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Open Letter: Heritage Bill is bad news for environment

Open Letter: Heritage Bill is bad news for environment

30th May 2017

Open Letter

Dear Sir

In the last two months thousands of hectares of our natural heritage has gone up in smoke as heather and gorse were burnt illegally on our mountains, hills and bogs. These fires undoubtedly destroyed the nests and food stores of birds and other wildlife but they also destroyed the home of one family, destroyed millions of Euro worth of forestry, impacted on air quality and undermined the green image on which Ireland’s tourism and food industry relies. Yet, the government wants to extend the existing period for burning to include March as presented in the Heritage Bill which will be debated in Dáil Éireann for the first time today since its passage through the Seanad.

Introduced by the Minister for Arts, Heritage, Regional, Rural and Gaeltacht Affairs, Heather Humphreys, the amended Heritage Bill would also roll back 17 years of protection for our roadside hedgerows threatening these unique landscape features and wildlife corridors. Nor will the burning extension stop the out-of-control fires witnessed daily in April and May. The myriad and complex issues relating to why these fires are set require long-term solutions. Hill farming may soon be as rare as many of our upland birds. We need a comprehensive and resourced strategy to protect both and not poor piecemeal legislation.

Years of chronic underinvestment in our natural heritage, in the State agencies charged with its protection and perverse policy conflicts has resulted in declining populations of many of our species of birds, pollinators and mammals alike, key indicators of the health of our environment with some teetering on the brink of extinction. The Heritage Bill is a manifestation of the government’s poor record of protecting our natural heritage and its failure to listen to a large cohort of people who value this heritage. But it wasn’t always so.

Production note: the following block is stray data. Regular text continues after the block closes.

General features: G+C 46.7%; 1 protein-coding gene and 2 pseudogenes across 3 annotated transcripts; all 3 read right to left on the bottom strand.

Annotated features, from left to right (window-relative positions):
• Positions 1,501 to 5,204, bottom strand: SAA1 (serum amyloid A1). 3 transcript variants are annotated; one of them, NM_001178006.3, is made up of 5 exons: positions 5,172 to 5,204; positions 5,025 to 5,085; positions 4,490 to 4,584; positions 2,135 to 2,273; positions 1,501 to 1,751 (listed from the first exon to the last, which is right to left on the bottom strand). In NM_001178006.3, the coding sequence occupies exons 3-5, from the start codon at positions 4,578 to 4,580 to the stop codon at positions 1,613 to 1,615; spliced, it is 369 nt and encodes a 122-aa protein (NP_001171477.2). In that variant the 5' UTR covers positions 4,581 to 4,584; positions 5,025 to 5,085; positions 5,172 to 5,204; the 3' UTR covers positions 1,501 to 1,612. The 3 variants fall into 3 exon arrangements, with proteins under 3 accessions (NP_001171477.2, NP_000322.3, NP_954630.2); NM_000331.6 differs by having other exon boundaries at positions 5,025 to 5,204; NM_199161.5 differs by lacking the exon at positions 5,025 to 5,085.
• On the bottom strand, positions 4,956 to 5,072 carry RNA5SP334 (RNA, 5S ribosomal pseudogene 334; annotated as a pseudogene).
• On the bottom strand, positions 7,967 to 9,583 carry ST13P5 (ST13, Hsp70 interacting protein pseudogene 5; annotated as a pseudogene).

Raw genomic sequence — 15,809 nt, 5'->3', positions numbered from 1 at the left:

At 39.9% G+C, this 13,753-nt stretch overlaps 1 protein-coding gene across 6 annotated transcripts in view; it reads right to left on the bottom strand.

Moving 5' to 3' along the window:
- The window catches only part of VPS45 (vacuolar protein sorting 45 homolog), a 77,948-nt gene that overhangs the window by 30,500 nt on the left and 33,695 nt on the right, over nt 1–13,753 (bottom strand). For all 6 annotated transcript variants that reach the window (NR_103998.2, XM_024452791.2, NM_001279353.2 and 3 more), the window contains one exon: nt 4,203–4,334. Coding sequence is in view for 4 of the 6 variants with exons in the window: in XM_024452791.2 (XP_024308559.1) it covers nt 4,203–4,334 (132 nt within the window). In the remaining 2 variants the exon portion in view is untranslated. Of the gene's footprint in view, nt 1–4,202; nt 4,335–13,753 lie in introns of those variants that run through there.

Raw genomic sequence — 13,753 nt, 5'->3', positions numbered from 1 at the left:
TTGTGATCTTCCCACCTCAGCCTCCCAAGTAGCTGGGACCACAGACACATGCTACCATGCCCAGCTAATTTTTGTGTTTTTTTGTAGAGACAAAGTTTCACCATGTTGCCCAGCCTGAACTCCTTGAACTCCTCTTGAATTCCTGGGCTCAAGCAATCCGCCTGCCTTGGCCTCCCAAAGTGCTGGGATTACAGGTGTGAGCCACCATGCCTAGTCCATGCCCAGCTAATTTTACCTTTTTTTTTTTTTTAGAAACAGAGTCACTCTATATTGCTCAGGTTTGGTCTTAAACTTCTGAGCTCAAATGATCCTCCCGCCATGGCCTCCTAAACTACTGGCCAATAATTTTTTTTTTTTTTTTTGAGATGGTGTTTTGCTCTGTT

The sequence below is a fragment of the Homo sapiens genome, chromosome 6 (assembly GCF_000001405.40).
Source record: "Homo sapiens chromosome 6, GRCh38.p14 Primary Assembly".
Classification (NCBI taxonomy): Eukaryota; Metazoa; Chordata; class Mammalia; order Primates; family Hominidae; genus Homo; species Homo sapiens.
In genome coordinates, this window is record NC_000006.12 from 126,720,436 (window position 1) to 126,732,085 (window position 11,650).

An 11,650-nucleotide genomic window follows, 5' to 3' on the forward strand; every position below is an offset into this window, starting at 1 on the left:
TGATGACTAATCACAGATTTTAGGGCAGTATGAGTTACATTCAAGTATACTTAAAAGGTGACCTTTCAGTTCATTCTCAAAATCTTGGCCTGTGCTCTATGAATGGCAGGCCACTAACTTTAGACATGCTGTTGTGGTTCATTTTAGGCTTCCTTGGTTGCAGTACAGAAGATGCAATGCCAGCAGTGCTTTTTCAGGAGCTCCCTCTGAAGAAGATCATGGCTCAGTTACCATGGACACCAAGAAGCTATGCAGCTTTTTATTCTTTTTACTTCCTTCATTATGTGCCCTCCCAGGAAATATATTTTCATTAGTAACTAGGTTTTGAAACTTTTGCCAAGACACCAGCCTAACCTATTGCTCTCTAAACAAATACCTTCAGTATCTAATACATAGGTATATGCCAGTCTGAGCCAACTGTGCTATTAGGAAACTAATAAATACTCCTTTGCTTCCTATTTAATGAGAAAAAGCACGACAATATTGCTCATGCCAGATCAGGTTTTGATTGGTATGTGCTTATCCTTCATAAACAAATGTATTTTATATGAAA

The 1999 Oireachtas debates on the Wildlife Amendment Act, which set the current dates for hedge cutting and burning, are extraordinary. Many speakers from different parties, including the then opposition TD Enda Kenny, welcomed the Wildlife Act amendments and railed against the ‘environmental savagery’ of some hedge cutting insisting that strong regulation needed to be in place to ensure road safety was addressed along with wildlife protection. Although imperfect and often under-enforced these Wildlife Act amendments ensured a good framework to protect breeding birds. But now the current Government is rowing back on this protection signifying how much it has lost its way in terms of valuing our natural heritage. Perplexingly, it is also ignoring the tens of thousands of people calling for more nature protection and not less.

Over 29,000 people and growing have signed a petition saying No to the Heritage Bill. These people and the members, branches and associations of the signatories to this letter spanning rural and urban Ireland will be listening intently to today’s Dáil debate and looking forward to hearing expressions of passion, care and concern for nature from the current generation of public representatives and more importantly seeing action in reversing this anti-Heritage legislation.

Today we call on all TDs to oppose this flawed Bill and to safeguard and invest in Ireland’s precious heritage for current and future generations.


Yours faithfully,

David McCormick, Chairperson, Irish Wildlife Trust

Declan O Sullivan, Interim CEO, BirdWatch Ireland

Declan Murphy, Natural Environment Chair, An Taisce, The National Trust for Ireland

Gerry Ryan, President of the Federation of Irish Beekeepers’ Associations

Neil Foulkes, Chairman, Hedgelaying Association of Ireland

Media Contact for IWT: Padraic Fogarty - irishwildlife@iwt.ie